Six Tips for Making Project Estimates More Accurate

It happens much more often than any contract manager would like to confess. A potential client requests an estimate of how long it would take to complete X project and what would be the total cost. Without hesitation, the contract manager provides a range of values. A couple of weeks later that same client requests a contract to complete the project and the entire team is shocked that the contract manager has managed somehow to commit to a project at a fraction of the typical cost and duration.

1. Designate a Lead Estimator

Under most scenarios, the estimator will have a background in project management.  While the contract manager can provide an estimate, it is a best practice that the estimator has good grasp on the availability and workload of all of the team members who would participate in the new project. This is why a project manager is better suited to develop estimates. The estimator should be proficient in various fields related to the project and be highly experienced in the main area of work to be done on the project. Depending on the complexity of the project, additional junior project managers may be necessary.

2. Encourage Bottom-Up Estimating

Despite having plenty of experience, no project manager can provide a more accurate range of hours necessary to complete the task than the actual individual who would complete the task. In bottom-up estimating, the person completing a task is the one responsible for delivering estimates for the time to complete deliverables outlined by a project manager.

By empowering the people responsible for specific tasks to estimate hours, a lead estimator can receive greater buy-in from those individuals to a project.  To increase the accuracy of those estimates, the lead estimator needs to foster an environment in which there is no pressure to commit to unrealistic figures for the sake of presenting a low estimate to a client to win a bid.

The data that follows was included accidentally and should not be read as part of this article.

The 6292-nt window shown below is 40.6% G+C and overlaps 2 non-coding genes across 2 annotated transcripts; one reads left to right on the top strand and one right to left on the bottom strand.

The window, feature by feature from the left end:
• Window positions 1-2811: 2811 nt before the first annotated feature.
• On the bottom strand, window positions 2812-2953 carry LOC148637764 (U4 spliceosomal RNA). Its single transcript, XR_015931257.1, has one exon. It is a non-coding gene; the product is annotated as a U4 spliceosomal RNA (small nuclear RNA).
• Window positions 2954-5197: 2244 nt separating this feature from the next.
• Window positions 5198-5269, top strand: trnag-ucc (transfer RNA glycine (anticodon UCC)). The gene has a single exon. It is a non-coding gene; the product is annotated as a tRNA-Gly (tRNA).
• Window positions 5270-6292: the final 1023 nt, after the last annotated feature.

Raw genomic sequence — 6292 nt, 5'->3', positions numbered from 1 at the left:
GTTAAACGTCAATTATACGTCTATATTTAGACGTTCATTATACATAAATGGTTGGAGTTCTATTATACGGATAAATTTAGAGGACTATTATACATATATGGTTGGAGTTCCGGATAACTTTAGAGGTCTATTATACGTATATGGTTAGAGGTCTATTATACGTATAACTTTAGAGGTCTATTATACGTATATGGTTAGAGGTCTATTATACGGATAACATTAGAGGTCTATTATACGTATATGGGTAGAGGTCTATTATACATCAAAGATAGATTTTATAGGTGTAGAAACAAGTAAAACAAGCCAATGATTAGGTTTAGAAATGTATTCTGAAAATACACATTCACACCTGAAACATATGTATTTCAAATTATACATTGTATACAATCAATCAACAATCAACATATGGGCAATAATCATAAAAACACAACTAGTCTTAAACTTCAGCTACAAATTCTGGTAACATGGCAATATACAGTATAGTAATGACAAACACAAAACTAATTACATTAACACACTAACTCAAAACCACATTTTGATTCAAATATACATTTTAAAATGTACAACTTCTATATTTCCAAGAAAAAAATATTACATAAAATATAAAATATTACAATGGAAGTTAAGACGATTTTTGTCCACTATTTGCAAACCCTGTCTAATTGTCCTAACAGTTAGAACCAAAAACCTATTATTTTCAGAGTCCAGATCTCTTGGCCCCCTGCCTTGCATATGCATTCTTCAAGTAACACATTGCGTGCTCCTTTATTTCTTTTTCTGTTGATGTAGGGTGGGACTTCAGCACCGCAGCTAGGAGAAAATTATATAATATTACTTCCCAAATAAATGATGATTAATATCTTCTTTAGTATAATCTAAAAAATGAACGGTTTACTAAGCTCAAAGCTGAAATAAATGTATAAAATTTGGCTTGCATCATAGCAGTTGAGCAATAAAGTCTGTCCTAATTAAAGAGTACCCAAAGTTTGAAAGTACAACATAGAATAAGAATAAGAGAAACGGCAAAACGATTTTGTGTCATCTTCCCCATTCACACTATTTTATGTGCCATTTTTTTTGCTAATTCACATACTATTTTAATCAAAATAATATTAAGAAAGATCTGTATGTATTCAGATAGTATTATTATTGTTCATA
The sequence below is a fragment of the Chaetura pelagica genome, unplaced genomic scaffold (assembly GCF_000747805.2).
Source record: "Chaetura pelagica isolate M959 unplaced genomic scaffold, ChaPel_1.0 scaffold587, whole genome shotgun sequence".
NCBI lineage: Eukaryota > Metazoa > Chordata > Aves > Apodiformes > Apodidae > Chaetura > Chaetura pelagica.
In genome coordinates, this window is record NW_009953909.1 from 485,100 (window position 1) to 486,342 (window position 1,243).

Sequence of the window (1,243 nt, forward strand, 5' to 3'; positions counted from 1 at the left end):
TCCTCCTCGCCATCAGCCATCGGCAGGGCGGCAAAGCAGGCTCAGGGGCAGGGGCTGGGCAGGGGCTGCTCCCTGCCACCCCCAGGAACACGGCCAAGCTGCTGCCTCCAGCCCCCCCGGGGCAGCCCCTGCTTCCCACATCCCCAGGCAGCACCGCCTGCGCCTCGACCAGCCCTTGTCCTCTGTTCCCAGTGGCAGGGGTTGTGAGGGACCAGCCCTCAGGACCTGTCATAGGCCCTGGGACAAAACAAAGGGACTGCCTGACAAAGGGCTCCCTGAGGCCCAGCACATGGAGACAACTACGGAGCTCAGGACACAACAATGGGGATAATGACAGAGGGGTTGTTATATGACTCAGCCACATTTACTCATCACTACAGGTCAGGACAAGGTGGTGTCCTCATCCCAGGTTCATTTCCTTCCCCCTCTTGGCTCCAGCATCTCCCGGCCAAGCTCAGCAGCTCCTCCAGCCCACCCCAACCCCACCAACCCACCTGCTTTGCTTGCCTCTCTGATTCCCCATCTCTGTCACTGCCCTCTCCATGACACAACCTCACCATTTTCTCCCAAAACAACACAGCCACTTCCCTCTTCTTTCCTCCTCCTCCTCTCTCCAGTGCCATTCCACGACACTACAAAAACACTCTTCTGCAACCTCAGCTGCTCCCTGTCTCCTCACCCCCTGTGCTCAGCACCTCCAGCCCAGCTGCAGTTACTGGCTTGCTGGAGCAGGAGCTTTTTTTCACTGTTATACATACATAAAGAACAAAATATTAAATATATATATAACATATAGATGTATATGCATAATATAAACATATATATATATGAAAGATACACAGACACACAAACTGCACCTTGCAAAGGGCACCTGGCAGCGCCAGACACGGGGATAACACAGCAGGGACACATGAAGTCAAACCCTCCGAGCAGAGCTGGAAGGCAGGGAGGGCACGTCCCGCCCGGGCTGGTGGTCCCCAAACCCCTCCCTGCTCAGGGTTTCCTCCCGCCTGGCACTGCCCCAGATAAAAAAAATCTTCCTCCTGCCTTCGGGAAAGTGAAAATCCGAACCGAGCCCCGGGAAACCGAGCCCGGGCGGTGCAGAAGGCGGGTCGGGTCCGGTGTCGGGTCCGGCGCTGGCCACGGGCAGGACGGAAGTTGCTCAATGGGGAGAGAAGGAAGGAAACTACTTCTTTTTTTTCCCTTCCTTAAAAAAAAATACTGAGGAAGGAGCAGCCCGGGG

3. Gather Detailed Requirements

Of course, the hours provided by the experts are only as good as the provided level of detail presented by the lead estimator or project manager. The lead estimator is responsible for gathering the necessary information from the client. If the client lacks the knowledge or is unwilling to provide specifics, a lead estimator could use a list of requirements from past projects to establish an initial list to work with.

Still, make sure to confirm the project details with the client. Otherwise, you could go back to square one in obtaining hours from each one of your team members.

4. Determine Pessimistic, Best Guess, and Optimistic Estimates

Gathering a range of values is better than providing a single value, but determining worst, most likely, and best-case scenarios is best. By knowing these three different estimates, you’re improving your negotiations for two reasons.

First, you have an actual figure for a “Best Alternative to a Negotiated Agreement” (BATNA). This figure makes it clear for the individual responsible for negotiating the contract as to what are acceptable figures to enter a contractual relationship. Second, this range of values allows that same individual to provide more accurate answers to client questions, including, “How much would it cost if we have one fewer week available?” and, “Could you provide a discount if we could delay the deadline?”

5. Encourage Communication Among Project Members

This is useful when putting together estimates for the entire team. Not only does it ensure that people understand how processes are interconnected, but also provides opportunities to discover potential shortcuts. For example, in investigating a site for a construction or design project, a senior representative of the team of contractors should work with the senior design engineer so they can both provide support to each other in the specifics of the cost estimate.

6. Include Finance and Legal Staff

It is critical to have an experienced financial person in the estimation team, in order to have support in obscure areas such as tax and banking regulations relevant to the project. While the estimator is the lead of this project, he or she may lack sufficient expertise in finance and that is why the senior financial person is required. Just as the estimator may not have complete knowledge of the ins and outs of the local tax and banking regulations, the estimator may not be fully proficient in local legislation and code. The legal staff will provide support in such areas.


In order to provide a more detailed and accurate cost estimate, a lead estimator can take several steps, such as encouraging bottom-up estimating, gathering requirements more effectively, and determining pessimistic, best guess, and optimistic estimates. By following the six tips outlined above, an enterprise will be able to present more sensible and sustainable project estimates to clients.